Place 2 sheets of parchment paper, each slightly larger than the baking pans, on a clean surface. Immediately go around the edges of the cakes with a knife to loosen them from the pans, then invert the cakes onto the parchment paper sheets. Remove the first pan, then very carefully peel off the parchment paper while the cake is still hot. (It’s very difficult to remove when the cakes are cool.) Repeat with the second pan. Let the cakes cool without moving them.
Make the Frosting: Split the half vanilla bean lengthwise. With your hands, use 1 tablespoon of the sugar to exfoliate every bit of vanilla seed from inside the pod. Put the vanilla bean pod, seeds combined with the 1 tablespoon sugar, and the milk in a small saucepan over medium heat and heat to just before the boiling point. Remove from the heat, cover, and let steep for 1 hour.
In the bowl of a stand mixer fitted with the whip attachment, whip the yolks and salt with the remaining 1/4 cup sugar on high speed, until the mixture is light, thick, and makes a ribbon when you lift the whip, about 5 minutes.
Reheat the vanilla milk to hot but not simmering.
With the mixer on the lowest speed, carefully stream the hot milk into the yolk mixture, mixing until combined. Scrape this custard mixture into a saucepan. Clean the mixing bowl. Cook the custard on medium-low heat, whisking constantly, scraping the bottom and the corners of the saucepan as you go, until the mixture just begins to bubble. When the first bubble appears, remove from the heat and keep whisking to ensure even cooking, then pass the cooked custard through a fine mesh strainer into the clean mixing bowl. Whip on high speed until completely cooled, thick, and mousse-like, stopping the mixer to scrape down the bowl, if necessary, about 8 minutes. Scrape into a small bowl.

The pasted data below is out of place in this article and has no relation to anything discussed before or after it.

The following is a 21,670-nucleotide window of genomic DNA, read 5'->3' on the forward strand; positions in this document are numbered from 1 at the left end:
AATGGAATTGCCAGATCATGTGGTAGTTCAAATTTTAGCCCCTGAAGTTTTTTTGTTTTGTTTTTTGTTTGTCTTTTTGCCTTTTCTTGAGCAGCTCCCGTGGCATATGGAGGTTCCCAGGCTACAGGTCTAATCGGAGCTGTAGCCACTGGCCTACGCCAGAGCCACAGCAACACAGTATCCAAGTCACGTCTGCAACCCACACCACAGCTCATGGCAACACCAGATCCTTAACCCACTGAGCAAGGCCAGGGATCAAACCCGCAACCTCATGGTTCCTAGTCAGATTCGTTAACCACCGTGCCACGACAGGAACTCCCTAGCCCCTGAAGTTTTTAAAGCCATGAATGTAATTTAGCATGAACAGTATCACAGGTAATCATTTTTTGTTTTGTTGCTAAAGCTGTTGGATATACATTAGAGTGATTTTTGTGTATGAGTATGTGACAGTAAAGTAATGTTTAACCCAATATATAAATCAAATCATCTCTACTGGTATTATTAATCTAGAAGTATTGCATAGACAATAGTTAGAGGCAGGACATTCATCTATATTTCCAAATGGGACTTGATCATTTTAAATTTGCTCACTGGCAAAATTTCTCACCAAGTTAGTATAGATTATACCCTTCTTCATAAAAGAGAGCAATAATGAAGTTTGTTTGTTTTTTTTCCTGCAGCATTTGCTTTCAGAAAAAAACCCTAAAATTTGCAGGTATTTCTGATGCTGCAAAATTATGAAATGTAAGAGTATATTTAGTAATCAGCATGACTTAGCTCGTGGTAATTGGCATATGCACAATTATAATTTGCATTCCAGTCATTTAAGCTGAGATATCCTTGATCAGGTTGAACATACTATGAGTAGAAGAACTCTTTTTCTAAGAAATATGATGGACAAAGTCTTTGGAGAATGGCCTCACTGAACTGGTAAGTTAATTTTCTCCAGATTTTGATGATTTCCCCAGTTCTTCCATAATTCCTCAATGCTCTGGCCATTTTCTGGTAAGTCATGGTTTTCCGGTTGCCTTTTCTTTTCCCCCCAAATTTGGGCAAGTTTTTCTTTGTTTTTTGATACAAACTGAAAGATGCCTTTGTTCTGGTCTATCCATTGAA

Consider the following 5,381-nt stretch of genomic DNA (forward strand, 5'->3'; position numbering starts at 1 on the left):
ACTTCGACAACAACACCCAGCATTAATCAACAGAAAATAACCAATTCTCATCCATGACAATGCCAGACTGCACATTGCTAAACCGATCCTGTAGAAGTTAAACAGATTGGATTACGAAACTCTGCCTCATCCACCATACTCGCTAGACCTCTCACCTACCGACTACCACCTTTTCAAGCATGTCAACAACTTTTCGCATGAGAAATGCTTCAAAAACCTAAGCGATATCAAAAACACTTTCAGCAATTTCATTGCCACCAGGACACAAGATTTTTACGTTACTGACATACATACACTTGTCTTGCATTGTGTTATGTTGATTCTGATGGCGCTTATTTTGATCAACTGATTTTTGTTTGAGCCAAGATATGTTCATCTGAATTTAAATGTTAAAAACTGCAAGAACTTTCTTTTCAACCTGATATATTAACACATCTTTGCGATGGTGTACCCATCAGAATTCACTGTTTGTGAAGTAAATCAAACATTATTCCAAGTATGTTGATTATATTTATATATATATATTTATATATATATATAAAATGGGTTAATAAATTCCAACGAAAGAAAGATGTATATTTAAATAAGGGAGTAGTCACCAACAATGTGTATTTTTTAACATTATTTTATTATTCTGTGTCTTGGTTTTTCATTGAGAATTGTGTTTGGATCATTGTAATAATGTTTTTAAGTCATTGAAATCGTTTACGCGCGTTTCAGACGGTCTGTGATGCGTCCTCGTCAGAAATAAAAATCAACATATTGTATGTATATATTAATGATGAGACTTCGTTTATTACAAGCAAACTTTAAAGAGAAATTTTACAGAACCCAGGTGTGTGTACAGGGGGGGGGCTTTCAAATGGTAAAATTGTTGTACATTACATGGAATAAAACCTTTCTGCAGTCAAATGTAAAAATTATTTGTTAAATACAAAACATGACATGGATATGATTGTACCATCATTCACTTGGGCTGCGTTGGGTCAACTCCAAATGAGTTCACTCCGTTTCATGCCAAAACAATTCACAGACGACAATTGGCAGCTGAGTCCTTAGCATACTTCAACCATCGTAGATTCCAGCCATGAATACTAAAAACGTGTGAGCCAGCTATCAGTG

Switch to the paddle attachment and beat the butter on medium speed, until it’s light, creamy, and completely white, about 6 minutes. Reduce the speed to low, and gradually pour in the custard, incorporating each addition before adding more, until it’s completely incorporated, fluffy, and smooth. If you add the custard too quickly, the buttercream may curdle, but just keep paddling to bring it back together before adding more.
Build the cake: Set aside 2 tablespoons of the Vanilla Buttercream.
Place the almonds in a small skillet over medium heat and toast, shaking the pan continuously, until lightly golden, about 4 minutes. Transfer to a bowl and set aside.
Turn the cake layers upright (remember they'be been cooling inverted). Divide the remaining buttercream equally between the two cake layers and spread a very even layer of buttercream to the edge of each top.
Using a chef’s knife, carefully slice each layer into 3 equal portions, widthwise. Carefully stack the portions on top of each other, lining up all the cut sides together (so you’ll have less to trim later) and reserving the prettiest slice for the top. Chill until firm, at least 1 hour.
Trim the 2 short sides of the cake to cleanly show the layers. Slice the cake widthwise into 6 equal portions. Garnish each with 1 whole hazelnut. Push the slices back together in a neat row and spread the reserved buttercream along the short sides of the slices (the long side of the whole cake).
Using a small offset spatula or a butter knife, carefully separate each slice. Using your hands, dip the frosted shorter sides of each slice into the toasted almonds.
Lightly dust the tops with cocoa powder, if desired. Let the cake come to a cool room temperature and serve with a generous dollop of very lightly sweetened whipped cream.
Photography Emma K. Morris